The Environmental Impact of Electronic Waste

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The Environmental Impact of Electronic Waste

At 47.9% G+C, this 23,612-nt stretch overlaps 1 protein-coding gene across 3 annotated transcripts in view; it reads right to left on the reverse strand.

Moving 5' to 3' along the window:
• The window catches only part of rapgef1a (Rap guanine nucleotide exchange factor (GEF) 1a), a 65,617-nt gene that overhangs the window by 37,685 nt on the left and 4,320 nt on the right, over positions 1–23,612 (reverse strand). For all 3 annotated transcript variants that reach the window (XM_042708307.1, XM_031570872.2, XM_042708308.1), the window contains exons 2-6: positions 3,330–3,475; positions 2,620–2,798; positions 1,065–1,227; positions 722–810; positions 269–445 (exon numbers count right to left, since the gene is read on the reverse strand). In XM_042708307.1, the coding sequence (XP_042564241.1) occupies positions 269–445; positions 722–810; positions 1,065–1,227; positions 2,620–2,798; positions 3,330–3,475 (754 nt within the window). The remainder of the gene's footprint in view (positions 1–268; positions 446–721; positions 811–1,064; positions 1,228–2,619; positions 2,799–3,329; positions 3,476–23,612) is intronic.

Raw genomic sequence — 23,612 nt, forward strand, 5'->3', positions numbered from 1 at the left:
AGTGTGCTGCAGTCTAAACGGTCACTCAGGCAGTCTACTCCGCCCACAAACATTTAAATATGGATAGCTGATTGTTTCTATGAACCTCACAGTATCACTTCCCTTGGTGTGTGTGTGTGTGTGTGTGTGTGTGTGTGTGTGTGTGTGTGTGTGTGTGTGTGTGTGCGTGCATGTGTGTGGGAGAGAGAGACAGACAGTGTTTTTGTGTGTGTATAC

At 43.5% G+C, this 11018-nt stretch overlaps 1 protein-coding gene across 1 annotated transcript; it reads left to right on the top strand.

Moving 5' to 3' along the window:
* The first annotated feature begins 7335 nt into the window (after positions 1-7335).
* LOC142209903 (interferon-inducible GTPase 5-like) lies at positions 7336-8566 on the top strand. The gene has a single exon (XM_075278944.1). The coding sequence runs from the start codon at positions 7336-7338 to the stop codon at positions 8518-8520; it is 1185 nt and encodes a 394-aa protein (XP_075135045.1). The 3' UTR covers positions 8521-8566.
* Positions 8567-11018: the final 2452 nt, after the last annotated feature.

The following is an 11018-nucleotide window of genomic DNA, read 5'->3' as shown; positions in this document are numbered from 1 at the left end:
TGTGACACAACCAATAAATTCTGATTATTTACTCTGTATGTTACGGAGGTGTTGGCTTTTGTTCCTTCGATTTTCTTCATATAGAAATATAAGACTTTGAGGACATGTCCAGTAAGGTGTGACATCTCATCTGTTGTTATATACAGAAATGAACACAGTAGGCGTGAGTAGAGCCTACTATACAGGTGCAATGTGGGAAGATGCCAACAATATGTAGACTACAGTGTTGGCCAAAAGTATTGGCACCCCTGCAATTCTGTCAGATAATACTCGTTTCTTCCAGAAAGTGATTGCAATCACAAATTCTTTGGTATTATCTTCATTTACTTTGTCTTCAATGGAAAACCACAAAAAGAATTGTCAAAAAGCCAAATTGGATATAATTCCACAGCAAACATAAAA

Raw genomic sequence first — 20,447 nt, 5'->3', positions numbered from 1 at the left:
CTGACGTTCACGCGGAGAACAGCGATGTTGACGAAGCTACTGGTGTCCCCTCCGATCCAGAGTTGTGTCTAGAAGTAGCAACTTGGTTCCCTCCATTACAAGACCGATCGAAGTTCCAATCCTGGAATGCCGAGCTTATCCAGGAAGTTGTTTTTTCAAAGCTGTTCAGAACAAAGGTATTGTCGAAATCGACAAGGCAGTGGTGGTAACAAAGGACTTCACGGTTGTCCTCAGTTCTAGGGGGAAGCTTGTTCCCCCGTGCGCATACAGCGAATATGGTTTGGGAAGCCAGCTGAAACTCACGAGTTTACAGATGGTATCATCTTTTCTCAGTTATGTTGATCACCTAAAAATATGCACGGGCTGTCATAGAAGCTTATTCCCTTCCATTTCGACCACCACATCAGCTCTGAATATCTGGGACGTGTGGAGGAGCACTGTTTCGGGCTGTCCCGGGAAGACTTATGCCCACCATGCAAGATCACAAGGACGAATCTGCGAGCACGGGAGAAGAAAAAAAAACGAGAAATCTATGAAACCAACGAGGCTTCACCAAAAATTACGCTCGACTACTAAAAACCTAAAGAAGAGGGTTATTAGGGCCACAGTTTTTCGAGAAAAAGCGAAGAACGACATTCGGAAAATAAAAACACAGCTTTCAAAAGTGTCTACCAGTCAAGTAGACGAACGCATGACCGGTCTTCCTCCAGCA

In today's high paced modern world, technology is moving faster and faster and boosting the speed of our everyday lives. Every eight months there is a new model of some type of technological device reaching the market and the old is being discarded as it is unable to keep up with our fast paced society. Where have the millions of old, unwanted computers and other electronics gone? Many have suspected, that relatively few old PC's are being recycled and that most are stored in warehouses, basements, and closets or have met there end in municipal landfills or incinerators. In recent years a great deal of attention has been devoted to the environmental impact of computers and other electronic equipment as these items pose a massive problem for municipal landfills and hazardous effects to human life. Users' manuals can be a pain to read, nevertheless are pretty handy, they cover most of everything we need to know about newly purchased equipment. What is not covered in the users' manual are the toxic chemicals and heavy metals that go into computers and other electronic devices, nor the waste computer-manufacturing generates. Of the approximately one thousand different substances included in a typical PC, every computer contains five to eight pounds of lead. Exposure to lead and other toxic ingredients, such as mercury, cadmium, brominated flame retardants, and some plastics, may stun brain development, disrupt hormone functions, cause cancer, or affect reproduction (Slone, 2000). Manufacturers combine lead; the leading toxic material found in electronic equipment, with tin to form solder, which is used in the production of circuit boards found inside electronic products. Lead is highly toxic and can harm children and developing fetuses, even at low levels of exposure. Brominated flame retardants, used in circuit boards and plastic casing, do not break down easily and build up in the environment. Long term exposure can lead to impaired learning and memory functions. They have also been known to interfere with thyroid and estrogen hormone systems and exposure in the womb has been linked to behavioral problems. Rechargeable batteries, contacts and switches found in computers and other electrical devices may contain lead, mercury and cadmium. Consequently, these toxins can bioaccumulate in the environment, particularly within the food chain, which is the major route of exposure. This route of exposure is known to be a possible health risk, primarily affecting the kidneys and bones. A Cathode Ray Tube (CRT) is the main component found in a television and computer monitors containing lead and exposure can cause intellectual impairment in children and damage to the nervous, blood and reproductive system in adults (SVCT, 1999). The quantity of discarded electronic products around the world has sky rocketed of the past few years. According to the Environmental Protection Agency (EPA), over twenty million computers become obsolete in 1998, but only thirteen percent were reused or recycled. Silicon Valley Toxics Coalition released a report last February predicting that five million computers will become obsolete between 1997 and 2007, resulting in six billion pounds of plastic and one and a half billion pounds of lead. The Worldwatch Institute reported in its annual "Vital Signs" report that nearly three million tons of electronic waste was landfilled in 1997 (O'Connell, 2002). Electronic waste is now the fastest growing element of solid waste, which makes up five percent of all municipal solid waste worldwide. Due largely to the toxicity of electronic waste, there is a growing concern of what exactly is being done to help deal with the municipal landfills that are being contaminated and potential health related issues that could arise if not dealt with in a timely manner. In the past, landfills were located in areas thought to have little value. These areas...
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